“Some people at a more advanced stage of dementia may experience ‘realities’ that are not actually happening (hallucinations or delusions). Instead of trying to convince them what is real, ask them about the reality they are experiencing,” says Betty.  “If they ask questions, answer them honestly, but if they disagree, it will be ok if you just go with it. Help them do what they forgot how to do; if they want to do it another way, go with it. It shows caring and doesn’t embarrass them or confuse them further, which could cause them to feel frustrated and act out.”

Be respectful, patient, and kind 

“This is probably the best advice I ever received from our family physician, while he quite literally let me cry on his shoulder,” says Betty. Remember that at whatever stage of memory loss your loved one is experiencing, they are not acting out or being difficult on purpose. “This is not something they are doing to irritate others, they are not just being ornery. This is something that is happening to them. If it is hard and frustrating for us, think how much more difficult it is for them.”

Holidays are meant to be a time to cherish with loved ones. Although your loved one may be “different” than you’re used to, they are still the person they used to be — they are just dealing with a difficult disease. They are doing the best they can in a situation that may be too overwhelming for them to handle. In some cases, they may not even understand what it is you’re gathered to celebrate or why there are so many people there. Check in with them often, read their body language, and respond accordingly. Most importantly, remember to be patient, be kind, and enjoy your time together.

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Seniors don’t often call saying they need in-home care. Many times they don’t realize they need additional help, and often they don’t even know it’s available. Usually one of their children seeks services because they’ve been helping their senior loved one and have noticed their needs have grown. Other times these adult children live out of town and come for a visit and are surprised by a few things going on in their parent’s home.

So, what are the signs that your elderly loved one might need some assistance at home? Here are the top signs we see:

1.  The house is no longer clean and organized like it used to be.

Common household chores can become overwhelming and tiresome. The vacuum becomes heavy and a pain to use for many aging seniors. Sometimes their eyes don’t see the dust and dirt like they used to. Other times your aging parents just don’t have the energy to keep up with the cleaning.

2.  You notice that medications are not being taken as they should. 

Photo courtesy of Pixabay (27707)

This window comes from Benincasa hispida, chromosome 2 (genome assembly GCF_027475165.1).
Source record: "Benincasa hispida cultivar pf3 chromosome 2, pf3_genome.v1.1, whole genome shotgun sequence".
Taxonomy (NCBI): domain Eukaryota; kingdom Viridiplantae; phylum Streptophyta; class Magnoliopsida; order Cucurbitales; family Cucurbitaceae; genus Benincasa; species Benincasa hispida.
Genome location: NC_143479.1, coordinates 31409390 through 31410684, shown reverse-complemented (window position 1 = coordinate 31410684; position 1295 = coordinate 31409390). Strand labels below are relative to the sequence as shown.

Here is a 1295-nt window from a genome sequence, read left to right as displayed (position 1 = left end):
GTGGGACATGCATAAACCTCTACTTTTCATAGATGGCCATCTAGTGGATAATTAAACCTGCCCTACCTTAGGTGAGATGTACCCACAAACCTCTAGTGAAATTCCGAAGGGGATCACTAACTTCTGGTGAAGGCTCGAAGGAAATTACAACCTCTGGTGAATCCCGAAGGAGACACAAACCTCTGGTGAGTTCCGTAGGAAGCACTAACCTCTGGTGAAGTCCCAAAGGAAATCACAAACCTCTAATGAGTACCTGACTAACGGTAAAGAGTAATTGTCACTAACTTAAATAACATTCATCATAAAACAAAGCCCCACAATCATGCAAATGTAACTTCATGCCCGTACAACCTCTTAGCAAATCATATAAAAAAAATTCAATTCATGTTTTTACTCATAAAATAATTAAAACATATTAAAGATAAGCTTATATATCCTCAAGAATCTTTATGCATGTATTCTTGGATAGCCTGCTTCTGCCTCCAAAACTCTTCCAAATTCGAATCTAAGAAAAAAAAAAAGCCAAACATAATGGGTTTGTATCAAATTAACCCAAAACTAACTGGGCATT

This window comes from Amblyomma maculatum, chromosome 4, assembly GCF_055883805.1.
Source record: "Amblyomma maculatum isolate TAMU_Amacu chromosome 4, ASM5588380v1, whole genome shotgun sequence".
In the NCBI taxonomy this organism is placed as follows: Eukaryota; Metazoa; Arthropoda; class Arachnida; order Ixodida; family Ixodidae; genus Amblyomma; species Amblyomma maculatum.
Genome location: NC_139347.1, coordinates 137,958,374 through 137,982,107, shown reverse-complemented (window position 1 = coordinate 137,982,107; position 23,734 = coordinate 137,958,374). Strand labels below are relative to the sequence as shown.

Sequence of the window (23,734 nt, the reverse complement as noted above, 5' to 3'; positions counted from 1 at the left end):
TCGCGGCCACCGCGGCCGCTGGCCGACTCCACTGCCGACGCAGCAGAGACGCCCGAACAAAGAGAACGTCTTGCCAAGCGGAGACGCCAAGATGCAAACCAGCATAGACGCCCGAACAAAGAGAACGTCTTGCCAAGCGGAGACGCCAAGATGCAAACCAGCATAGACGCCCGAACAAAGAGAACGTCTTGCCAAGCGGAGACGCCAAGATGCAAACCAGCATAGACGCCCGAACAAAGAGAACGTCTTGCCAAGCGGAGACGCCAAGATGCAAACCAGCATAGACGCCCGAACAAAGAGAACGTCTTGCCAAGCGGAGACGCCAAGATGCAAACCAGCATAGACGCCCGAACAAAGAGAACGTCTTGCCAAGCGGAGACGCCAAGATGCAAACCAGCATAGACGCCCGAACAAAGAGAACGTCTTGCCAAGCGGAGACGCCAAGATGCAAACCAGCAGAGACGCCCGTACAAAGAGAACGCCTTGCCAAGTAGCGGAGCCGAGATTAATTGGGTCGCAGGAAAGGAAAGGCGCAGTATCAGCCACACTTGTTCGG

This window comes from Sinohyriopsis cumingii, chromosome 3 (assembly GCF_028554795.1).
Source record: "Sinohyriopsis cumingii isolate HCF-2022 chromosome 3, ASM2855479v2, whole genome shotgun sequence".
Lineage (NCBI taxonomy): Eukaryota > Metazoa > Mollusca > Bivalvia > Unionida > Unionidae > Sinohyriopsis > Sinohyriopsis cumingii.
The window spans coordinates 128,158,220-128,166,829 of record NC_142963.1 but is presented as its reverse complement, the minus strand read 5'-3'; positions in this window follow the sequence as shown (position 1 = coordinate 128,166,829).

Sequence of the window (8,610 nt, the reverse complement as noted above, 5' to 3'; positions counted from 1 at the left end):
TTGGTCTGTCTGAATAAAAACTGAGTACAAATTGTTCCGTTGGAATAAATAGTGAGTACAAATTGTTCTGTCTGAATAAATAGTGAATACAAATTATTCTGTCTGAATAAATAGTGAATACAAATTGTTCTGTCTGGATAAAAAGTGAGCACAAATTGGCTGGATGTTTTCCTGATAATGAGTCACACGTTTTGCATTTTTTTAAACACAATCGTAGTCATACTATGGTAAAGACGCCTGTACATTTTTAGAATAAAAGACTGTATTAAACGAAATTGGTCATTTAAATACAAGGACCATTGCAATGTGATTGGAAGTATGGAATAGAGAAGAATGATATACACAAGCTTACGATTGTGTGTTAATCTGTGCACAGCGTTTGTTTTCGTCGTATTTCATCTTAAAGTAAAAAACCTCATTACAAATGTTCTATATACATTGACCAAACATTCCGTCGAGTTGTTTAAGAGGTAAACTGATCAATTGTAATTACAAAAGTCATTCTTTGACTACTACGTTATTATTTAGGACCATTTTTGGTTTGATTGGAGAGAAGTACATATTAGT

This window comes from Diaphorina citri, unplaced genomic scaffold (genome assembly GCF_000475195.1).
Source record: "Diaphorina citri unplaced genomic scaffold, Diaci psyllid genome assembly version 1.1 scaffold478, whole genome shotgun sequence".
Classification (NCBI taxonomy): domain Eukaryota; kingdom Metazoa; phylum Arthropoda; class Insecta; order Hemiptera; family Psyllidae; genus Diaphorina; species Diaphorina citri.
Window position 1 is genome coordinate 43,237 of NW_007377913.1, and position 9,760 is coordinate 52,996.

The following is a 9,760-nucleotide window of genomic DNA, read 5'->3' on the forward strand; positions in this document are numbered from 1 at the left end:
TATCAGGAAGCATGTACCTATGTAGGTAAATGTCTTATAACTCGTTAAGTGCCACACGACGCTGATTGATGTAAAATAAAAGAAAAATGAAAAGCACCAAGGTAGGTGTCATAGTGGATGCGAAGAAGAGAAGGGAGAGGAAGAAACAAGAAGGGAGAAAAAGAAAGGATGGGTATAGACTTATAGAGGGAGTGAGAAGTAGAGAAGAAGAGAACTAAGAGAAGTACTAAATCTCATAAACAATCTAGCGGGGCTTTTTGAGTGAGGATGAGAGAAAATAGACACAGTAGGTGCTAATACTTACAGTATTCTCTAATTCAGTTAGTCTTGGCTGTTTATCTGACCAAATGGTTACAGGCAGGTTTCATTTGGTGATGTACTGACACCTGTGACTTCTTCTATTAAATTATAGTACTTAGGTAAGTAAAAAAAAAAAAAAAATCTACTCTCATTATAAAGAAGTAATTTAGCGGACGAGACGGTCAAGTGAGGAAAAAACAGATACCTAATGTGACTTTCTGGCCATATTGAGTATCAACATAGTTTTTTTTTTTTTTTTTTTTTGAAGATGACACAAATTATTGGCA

Photo courtesy of Pixabay (27707)

They say that one out of every two seniors over 80 has some type of dementia or memory loss. Even without dementia, it can be hard to remember to take your medications day in and day out, especially if someone is not filling pill boxes every week. Days blend with other days and important medications get missed.

3.  The fridge has minimal or spoiled food and the freezer has a lot of frozen foods.

Many times seniors start turning to easily prepared foods and frozen dinners. I remember one family whose parents were surviving mostly on granola bars and popcorn. It was a sad situation for several months before the family found out and hired a personal care agency to help prepare some hot nutritious meals. Preparing, cooking, and cleaning up all take energy and willpower and many seniors begin lacking both over time.

4.  Your aging parents are having a more difficult time getting around the house.

Joints get painful and muscles start atrophying with many seniors as they sit more and move less. Some begin to stumble and fall, which of course can be very dangerous. We always say, “One fall can change it all!” because we’ve seen it so many times. It’s best to remove any fall hazards in the home, especially loose rugs and items that block pathways. Look at getting a cane or walker to help stabilize your parents as they walk and be sure that all ice is cleared from walkways during the winter months.

5.  Your loved one is coming home from the hospital or rehab after a major fall or illness. Lonely-Senior-Developing-Dementia

The saddest scenario is when an elderly parent comes home after dealing with a hospital stay and they are too weak to get around on their own. Both the kitchen and bathrooms can be especially difficult to navigate while trying to recover. There are so many hard surfaces, slick floors, and sharp edges in a bathroom and kitchen, so one fall can easily result in bad bruises and/or broken bones.

Hiring a personal care agency can make all the difference.

Changes to seniors can be hard to notice, especially if you see them every day or so. Family coming in from out of town usually notice certain changes right away, whether it’s a change in cognition or memory loss or just the cleanliness of the home. Asking for extra help blesses your loved one and you. If you are the primary caregiver, it’s important to recognize if you’ve been feeling worn down and overworked as this is a good indication you may need more help as well.

A personal care agency can make all the difference during these sometimes difficult transitions. It’s always better to seek help before the crisis hits. Although that’s easier to say than do, we encourage families to get a little extra help going as soon as possible. Then, when a lot more help is needed, your aging parent will already feel comfortable having more assistance in their home.

Contributed by Gary Staples, Owner of Aspen Senior Care